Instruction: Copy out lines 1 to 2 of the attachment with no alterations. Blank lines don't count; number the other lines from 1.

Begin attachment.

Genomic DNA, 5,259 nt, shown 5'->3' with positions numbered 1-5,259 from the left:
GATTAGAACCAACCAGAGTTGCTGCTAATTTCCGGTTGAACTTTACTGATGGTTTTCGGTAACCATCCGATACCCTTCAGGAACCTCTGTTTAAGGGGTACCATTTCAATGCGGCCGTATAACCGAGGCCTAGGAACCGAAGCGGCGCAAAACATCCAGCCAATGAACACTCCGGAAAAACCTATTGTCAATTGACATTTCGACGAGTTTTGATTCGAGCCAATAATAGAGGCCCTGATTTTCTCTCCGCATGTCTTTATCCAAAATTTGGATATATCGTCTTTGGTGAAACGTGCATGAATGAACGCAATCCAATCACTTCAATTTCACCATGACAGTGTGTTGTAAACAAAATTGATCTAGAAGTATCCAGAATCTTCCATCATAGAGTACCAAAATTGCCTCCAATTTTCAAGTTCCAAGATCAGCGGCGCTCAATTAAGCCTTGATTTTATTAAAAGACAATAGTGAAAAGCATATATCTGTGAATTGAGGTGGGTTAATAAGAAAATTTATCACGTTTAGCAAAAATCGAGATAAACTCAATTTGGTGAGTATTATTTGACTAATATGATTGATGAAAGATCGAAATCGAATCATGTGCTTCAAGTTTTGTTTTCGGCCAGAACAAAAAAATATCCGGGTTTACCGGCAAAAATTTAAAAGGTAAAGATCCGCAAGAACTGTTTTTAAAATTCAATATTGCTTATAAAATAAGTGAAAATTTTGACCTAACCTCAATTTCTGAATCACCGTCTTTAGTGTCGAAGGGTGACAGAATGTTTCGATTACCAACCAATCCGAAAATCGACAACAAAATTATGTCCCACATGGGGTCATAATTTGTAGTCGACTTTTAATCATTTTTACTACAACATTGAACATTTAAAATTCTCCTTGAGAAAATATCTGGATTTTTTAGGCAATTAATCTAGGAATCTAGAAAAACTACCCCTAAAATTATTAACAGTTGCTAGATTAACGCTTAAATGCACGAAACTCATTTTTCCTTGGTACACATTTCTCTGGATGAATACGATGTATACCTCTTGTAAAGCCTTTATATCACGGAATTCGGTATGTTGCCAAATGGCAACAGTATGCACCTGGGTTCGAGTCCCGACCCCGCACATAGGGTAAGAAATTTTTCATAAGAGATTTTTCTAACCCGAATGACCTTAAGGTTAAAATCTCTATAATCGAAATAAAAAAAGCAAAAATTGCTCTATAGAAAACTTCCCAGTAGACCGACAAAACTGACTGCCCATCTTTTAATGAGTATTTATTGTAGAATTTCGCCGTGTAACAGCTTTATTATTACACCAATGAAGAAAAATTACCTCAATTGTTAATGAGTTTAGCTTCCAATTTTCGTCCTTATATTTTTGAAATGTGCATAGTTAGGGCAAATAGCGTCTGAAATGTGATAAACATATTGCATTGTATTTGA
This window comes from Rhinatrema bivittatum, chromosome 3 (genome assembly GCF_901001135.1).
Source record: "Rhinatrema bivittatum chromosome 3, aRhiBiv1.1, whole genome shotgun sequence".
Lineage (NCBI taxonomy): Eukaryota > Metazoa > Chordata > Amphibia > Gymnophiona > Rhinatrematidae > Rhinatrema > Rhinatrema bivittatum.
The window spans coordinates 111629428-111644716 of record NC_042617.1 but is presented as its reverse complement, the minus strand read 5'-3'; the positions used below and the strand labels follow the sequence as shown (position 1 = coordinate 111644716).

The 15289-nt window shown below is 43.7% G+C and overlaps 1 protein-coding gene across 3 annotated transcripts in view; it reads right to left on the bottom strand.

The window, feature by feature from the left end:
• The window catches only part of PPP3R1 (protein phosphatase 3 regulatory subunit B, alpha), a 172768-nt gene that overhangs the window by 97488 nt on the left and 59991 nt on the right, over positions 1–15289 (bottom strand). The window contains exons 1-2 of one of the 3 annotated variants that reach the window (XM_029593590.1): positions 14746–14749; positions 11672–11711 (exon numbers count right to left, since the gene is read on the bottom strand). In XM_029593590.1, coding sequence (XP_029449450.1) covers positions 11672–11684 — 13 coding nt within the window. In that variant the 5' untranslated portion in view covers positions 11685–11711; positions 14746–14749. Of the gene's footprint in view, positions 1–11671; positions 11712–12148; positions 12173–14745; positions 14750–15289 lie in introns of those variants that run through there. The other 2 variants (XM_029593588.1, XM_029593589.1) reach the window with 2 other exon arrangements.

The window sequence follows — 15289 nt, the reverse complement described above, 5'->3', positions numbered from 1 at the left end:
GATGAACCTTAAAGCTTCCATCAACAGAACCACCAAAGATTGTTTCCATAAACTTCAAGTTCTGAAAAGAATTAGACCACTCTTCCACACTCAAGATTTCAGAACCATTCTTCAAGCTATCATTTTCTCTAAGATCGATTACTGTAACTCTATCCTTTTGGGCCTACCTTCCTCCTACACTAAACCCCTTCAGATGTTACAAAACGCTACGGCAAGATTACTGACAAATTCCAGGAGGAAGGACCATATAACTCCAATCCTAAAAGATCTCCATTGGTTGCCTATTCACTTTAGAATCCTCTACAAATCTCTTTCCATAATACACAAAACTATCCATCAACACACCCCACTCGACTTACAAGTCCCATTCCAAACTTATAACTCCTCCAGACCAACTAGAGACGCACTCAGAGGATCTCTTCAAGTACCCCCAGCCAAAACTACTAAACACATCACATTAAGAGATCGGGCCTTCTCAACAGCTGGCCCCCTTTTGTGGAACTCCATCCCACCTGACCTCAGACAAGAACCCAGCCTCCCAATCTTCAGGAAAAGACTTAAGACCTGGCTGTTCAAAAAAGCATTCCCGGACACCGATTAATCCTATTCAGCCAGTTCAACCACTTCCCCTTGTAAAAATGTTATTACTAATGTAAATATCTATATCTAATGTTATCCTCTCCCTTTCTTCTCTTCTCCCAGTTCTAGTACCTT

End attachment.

Genomic DNA, 5,259 nt, shown 5'->3' with positions numbered 1-5,259 from the left:
GATTAGAACCAACCAGAGTTGCTGCTAATTTCCGGTTGAACTTTACTGATGGTTTTCGGTAACCATCCGATACCCTTCAGGAACCTCTGTTTAAGGGGTACCATTTCAATGCGGCCGTATAACCGAGGCCTAGGAACCGAAGCGGCGCAAAACATCCAGCCAATGAACACTCCGGAAAAACCTATTGTCAATTGACATTTCGACGAGTTTTGATTCGAGCCAATAATAGAGGCCCTGATTTTCTCTCCGCATGTCTTTATCCAAAATTTGGATATATCGTCTTTGGTGAAACGTGCATGAATGAACGCAATCCAATCACTTCAATTTCACCATGACAGTGTGTTGTAAACAAAATTGATCTAGAAGTATCCAGAATCTTCCATCATAGAGTACCAAAATTGCCTCCAATTTTCAAGTTCCAAGATCAGCGGCGCTCAATTAAGCCTTGATTTTATTAAAAGACAATAGTGAAAAGCATATATCTGTGAATTGAGGTGGGTTAATAAGAAAATTTATCACGTTTAGCAAAAATCGAGATAAACTCAATTTGGTGAGTATTATTTGACTAATATGATTGATGAAAGATCGAAATCGAATCATGTGCTTCAAGTTTTGTTTTCGGCCAGAACAAAAAAATATCCGGGTTTACCGGCAAAAATTTAAAAGGTAAAGATCCGCAAGAACTGTTTTTAAAATTCAATATTGCTTATAAAATAAGTGAAAATTTTGACCTAACCTCAATTTCTGAATCACCGTCTTTAGTGTCGAAGGGTGACAGAATGTTTCGATTACCAACCAATCCGAAAATCGACAACAAAATTATGTCCCACATGGGGTCATAATTTGTAGTCGACTTTTAATCATTTTTACTACAACATTGAACATTTAAAATTCTCCTTGAGAAAATATCTGGATTTTTTAGGCAATTAATCTAGGAATCTAGAAAAACTACCCCTAAAATTATTAACAGTTGCTAGATTAACGCTTAAATGCACGAAACTCATTTTTCCTTGGTACACATTTCTCTGGATGAATACGATGTATACCTCTTGTAAAGCCTTTATATCACGGAATTCGGTATGTTGCCAAATGGCAACAGTATGCACCTGGGTTCGAGTCCCGACCCCGCACATAGGGTAAGAAATTTTTCATAAGAGATTTTTCTAACCCGAATGACCTTAAGGTTAAAATCTCTATAATCGAAATAAAAAAAGCAAAAATTGCTCTATAGAAAACTTCCCAGTAGACCGACAAAACTGACTGCCCATCTTTTAATGAGTATTTATTGTAGAATTTCGCCGTGTAACAGCTTTATTATTACACCAATGAAGAAAAATTACCTCAATTGTTAATGAGTTTAGCTTCCAATTTTCGTCCTTATATTTTTGAAATGTGCATAGTTAGGGCAAATAGCGTCTGAAATGTGATAAACATATTGCATTGTATTTGA